Not too abundant in this wet climate; deeper in the forest, only saw traces of it in comparison to locations like the burke gilman trail. Definitely more used to seeing it in disturbed areas truer to its description. Looks like its been munched on by a slug or other critter.
No berries on this one yet. About 5' tall, on the side of the stream/creek running through the wetlands. If this ID is right, it should get red berries which if cooked are edible.
This was only a few inches off the ground and had no flowers on it so I assumed it wasn't native to the PNW. Looking more closely at the tri-leaflet, lobed pattern, I think it's Buttercup. It is supposed to be common at low elevations, although the leaves were very large compared to those of the same species I've seen in the past.
From its rounded and flatter face, this seemed characteristic of a Spotted owl. There were three of them sitting in either a maple or cottonwood tree, I'm not sure. In marshy habitat off trail.
We could tell this was a song sparrow by its distinct "zeet zeet zee..." It was perched in the wetland brush just off the trail at home in the marshy habitat. I don't know whether it was communicating with another of its kind or making noise at us, like squirrels do. Do birds do that?
Very small, about 2in long or smaller. Found dead on the trail with marsh/wetland on either side. I wonder if it was a baby. Skin was dried so it's hard to tell what color it was on top, but I think mostly black everywhere else. Possibly yellow or green stripe down back?
Growing among Nootka Rose and Snowberry (most dominant) on the less marshy side of the trail. Beautiful pink flowers, will produce orange berries later in year.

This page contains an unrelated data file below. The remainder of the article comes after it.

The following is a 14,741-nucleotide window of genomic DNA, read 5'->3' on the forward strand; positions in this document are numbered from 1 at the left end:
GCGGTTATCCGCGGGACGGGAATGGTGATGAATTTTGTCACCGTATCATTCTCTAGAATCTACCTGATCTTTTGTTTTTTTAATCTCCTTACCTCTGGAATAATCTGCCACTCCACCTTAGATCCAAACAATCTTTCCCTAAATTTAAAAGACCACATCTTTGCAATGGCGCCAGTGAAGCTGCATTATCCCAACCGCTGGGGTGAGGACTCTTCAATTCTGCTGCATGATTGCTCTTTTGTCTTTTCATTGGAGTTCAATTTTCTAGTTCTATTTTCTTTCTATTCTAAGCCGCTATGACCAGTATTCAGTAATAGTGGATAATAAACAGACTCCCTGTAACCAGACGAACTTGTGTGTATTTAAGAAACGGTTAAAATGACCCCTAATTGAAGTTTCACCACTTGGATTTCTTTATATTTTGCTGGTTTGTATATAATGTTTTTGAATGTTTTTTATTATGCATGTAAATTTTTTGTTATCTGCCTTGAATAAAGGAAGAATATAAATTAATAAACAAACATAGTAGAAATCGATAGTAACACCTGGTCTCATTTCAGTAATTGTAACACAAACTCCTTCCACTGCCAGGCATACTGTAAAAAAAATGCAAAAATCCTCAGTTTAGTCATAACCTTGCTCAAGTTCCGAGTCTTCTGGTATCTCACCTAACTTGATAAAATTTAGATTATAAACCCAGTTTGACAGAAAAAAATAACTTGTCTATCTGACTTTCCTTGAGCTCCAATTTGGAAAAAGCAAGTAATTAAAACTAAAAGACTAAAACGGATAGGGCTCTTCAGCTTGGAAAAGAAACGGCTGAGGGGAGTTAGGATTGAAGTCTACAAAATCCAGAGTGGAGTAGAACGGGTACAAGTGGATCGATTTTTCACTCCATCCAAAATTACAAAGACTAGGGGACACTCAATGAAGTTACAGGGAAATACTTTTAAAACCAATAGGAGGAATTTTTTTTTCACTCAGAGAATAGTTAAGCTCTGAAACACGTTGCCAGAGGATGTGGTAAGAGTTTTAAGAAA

Sitting on a branch nearby and facing towards the open span of wetland. Maybe two feet in height not sure what age but probably more mature; most likely hunting for food; moved once while we were there nearer to the marsh.
Abundant on the side of the boardwalk, grew large bushes of this for a stretch; apparently this is what it looks like in winter, usually having lost its leaves and only branches and red hips. Also fitting with a description, it cohabits this area with equally large amounts of Snowberry; pretty sure they were on the outer edges of the refuge where the ground may be less moist?
An adult pair of these was standing/walking in the water that runs through the wetlands. There were also a few others earlier on the trail, and I'm wondering if they were from the same flock or not.
I only saw one shoot about 2 ft tall nearby Nootka Rose, Indian Plum, and Snowberry. Perhaps because the area is not as "disturbed" as a place like discovery park where this plant is abundant. But it sounds like disturbed means locations such as roadsides, avalanche tracks, etc. Is it easier for this species to grow in these areas? Why, because it is more moist/drier?